On Saturday, I went to a Toastmasters International meeting. (Toastmasters International is known worldwide for its public speaking and leadership curriculum.) Members give speeches at each meeting – and all speakers want to adhere to certain guidelines, like keeping within a time limit and avoiding any filler words like ‘uh’, ‘um’ and such.
I served as a guest timekeeper. (I say guest because I will be a member soon, I think.) I used the stopwatch function on my phone to record the length of each speech and then reminded each speaker how much time they had left to speak.
Everyone at the Toastmasters meeting was friendly & helpful and I received much-needed instructions on how to complete my timekeeper role. Nonetheless, by the end of the meeting, I knew that the timekeeper role stressed me out!
Now, the first time I do anything, I want perfection. This is probably why I was nervous keeping time and why I found the role stressful.
I absolutely can be a perfectionist — and this is NOT a trait I want to carry around. Hoping to rid myself of perfectionist tendencies, I did a little reading. I’ll leave you with three interesting thoughts, one from the Houston Chronicle, another from FORTUNE Magazine and the last from Psychology Today. (SPOILER alert: after reading these articles, I still want to rid my world of perfectionism.)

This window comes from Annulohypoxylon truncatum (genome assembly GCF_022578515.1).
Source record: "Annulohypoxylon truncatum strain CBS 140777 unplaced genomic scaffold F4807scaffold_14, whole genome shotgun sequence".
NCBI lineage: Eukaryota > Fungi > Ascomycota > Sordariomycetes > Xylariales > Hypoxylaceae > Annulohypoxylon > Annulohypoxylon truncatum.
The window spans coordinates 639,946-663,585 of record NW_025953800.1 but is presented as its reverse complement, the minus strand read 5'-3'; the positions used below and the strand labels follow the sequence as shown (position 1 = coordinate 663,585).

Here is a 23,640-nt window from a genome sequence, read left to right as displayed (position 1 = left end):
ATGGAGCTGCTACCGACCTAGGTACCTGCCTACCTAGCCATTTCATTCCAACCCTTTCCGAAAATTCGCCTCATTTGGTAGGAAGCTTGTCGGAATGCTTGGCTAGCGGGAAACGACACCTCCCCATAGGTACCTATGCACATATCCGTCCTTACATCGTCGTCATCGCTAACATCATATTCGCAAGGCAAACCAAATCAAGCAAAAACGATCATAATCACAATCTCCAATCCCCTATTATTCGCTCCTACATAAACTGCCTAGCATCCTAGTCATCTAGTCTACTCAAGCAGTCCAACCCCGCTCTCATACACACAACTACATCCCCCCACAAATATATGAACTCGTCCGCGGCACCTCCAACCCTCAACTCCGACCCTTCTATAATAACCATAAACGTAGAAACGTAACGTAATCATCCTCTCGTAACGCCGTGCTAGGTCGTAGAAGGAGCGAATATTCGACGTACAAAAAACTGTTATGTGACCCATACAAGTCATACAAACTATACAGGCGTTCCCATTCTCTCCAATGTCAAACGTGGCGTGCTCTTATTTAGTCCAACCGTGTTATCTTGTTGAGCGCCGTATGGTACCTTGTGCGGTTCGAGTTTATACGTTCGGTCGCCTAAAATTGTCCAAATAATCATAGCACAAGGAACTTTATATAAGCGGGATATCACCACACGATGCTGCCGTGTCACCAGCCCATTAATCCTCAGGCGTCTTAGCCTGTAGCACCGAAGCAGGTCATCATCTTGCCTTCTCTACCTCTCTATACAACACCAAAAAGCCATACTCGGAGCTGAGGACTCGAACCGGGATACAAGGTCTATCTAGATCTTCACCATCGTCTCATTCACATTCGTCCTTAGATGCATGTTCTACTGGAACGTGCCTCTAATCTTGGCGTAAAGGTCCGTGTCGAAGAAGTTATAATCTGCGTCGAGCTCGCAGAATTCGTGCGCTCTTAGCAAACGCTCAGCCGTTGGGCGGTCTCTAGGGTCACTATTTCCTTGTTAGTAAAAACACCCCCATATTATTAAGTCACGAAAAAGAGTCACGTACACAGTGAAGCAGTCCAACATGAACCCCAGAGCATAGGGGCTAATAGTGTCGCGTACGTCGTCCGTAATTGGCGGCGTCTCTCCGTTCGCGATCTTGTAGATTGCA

1. The Houston Chronicle tells us that the desire to be perfect can cause stress, procrastination and strained relationships in the workplace.
2. The authors at FORTUNE Magazine say that the desire to be perfect lowers confidence. (Sometimes, I wonder if our desire to be perfect ruins our confidence.)
3. The desire to be perfect can be controlled according to Psychology Today, which compares the trait to a bike pedal. (Their idea, I think, is that we can increase or decrease the trait much like a bike rider who applies a bike pedal to go faster or slower depending on their need.)
What do you think about perfectionism? Is it always a bad trait that lowers confidence? Can it be controlled?